Astaxanthin: A Potential Treatment in Disease and Aging, Lifespan Increase

Astaxanthin: A Potential Mitochondrial-Targeted Antioxidant Treatment in Diseases and with Aging

Carotenoids have gained special interest during the last decades, due to their strong antioxidant, repairing, antiproliferative, anti-inflammatory, and potential antiaging effects. They can be used to prevent oxidative stress-related diseases and chronic inflammation. Astaxanthin is one of the most powerful carotenoid on the market. In this review, special focus is oriented towards these compounds.

Recent human studies elaborate on the safety perspectives of natural astaxanthin, and so far, no documented negative effects have been found over its 20 years of consumption as a dietary [48]. Clinical studies have found that natural astaxanthin supplementation improved blood flow in humans [49] and enhanced blood rheology by increasing the flexibility of erythrocyte membranes [50].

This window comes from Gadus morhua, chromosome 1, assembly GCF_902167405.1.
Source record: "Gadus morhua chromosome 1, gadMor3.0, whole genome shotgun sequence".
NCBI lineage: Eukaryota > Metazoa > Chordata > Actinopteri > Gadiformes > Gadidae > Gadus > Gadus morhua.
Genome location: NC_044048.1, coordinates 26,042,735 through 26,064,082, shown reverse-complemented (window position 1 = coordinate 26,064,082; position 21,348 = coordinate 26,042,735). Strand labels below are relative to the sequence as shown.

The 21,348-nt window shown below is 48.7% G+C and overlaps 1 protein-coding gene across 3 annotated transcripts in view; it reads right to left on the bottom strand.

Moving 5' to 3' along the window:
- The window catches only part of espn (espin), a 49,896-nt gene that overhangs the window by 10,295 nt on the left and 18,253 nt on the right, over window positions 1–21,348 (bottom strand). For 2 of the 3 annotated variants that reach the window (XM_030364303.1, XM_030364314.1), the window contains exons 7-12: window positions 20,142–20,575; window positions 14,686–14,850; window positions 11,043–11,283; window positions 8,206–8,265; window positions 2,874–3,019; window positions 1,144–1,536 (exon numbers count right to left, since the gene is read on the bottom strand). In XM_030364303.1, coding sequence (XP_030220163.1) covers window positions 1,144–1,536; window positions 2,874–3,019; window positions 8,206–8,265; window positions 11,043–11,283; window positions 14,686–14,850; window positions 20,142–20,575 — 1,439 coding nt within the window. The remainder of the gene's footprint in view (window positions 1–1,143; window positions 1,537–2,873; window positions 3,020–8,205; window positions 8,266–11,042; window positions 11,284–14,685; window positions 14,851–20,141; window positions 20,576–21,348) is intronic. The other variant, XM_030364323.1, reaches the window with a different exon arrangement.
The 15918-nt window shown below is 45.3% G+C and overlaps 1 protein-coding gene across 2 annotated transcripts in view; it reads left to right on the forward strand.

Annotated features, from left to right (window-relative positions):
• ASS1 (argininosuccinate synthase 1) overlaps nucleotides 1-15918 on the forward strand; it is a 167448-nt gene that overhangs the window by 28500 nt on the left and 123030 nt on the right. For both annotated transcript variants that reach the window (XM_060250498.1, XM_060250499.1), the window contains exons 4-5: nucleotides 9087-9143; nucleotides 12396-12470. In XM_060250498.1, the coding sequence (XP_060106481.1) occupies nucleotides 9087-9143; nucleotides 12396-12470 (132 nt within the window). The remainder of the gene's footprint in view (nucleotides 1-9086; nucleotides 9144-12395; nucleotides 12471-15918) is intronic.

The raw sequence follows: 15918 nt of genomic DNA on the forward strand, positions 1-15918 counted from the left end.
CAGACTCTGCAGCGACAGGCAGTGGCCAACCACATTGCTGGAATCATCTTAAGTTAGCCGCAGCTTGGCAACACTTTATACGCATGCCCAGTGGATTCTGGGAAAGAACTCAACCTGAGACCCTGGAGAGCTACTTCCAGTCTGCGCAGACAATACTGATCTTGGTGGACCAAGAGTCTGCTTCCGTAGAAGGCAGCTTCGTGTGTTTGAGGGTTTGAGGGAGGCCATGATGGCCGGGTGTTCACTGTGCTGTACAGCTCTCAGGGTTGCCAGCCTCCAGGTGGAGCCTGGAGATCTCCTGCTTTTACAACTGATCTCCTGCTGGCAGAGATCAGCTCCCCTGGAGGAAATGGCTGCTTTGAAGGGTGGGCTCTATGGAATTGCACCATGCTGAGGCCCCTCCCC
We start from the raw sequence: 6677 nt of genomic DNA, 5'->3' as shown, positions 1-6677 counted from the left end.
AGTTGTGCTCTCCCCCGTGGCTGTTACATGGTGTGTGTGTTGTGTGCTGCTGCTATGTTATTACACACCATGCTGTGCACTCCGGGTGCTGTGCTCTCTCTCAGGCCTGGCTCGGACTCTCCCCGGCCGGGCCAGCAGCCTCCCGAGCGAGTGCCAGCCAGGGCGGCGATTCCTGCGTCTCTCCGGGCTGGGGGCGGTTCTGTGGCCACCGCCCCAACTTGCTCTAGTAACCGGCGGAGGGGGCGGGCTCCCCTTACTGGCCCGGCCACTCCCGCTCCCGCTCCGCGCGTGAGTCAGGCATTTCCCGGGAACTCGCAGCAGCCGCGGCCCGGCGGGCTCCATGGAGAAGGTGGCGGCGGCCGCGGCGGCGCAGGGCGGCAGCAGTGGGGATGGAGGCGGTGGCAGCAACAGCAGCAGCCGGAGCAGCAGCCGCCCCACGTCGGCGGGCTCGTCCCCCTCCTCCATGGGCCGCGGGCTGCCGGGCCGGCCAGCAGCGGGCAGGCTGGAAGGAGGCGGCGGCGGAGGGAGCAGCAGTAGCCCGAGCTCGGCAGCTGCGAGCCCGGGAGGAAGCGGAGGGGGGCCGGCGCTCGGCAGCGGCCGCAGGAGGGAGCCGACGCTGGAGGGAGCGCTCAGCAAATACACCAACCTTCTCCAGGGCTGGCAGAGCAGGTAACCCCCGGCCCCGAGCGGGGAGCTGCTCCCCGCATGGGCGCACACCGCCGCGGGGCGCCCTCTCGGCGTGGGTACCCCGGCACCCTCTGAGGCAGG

Astaxanthin emerged in the spotlight because of its potential pharmacological effects, including anticancer [44, 51, 52], antidiabetic [53, 54], anti-inflammatory [55], immune-stimulating effects [44, 52], and antioxidant activities [55–59] as well as neuro-, cardiovascular, ocular-, and skin-protective effects [60–64]. Studies found that astaxanthin reduces the oxidative stress caused by hyperglycemia in pancreatic β-cells and improves glucose and serum insulin levels in diabetes [65]. Furthermore, it has been suggested that astaxanthin is a potential therapeutic agent against atherosclerotic cardiovascular disease [66]. In an elegant work, Barros et al. showed that “astaxanthin can directly cross the blood-brain barrier to reach different mammalian brain regions” [64, 67, 68]. Here, we summarize the effects of astaxanthin on metabolism, insulin resistance, and type-2 diabetes mellitus; furthermore, its advantages on muscle performance, recovery, and atrophy, and effects in the central nervous system and the skin will also be discussed.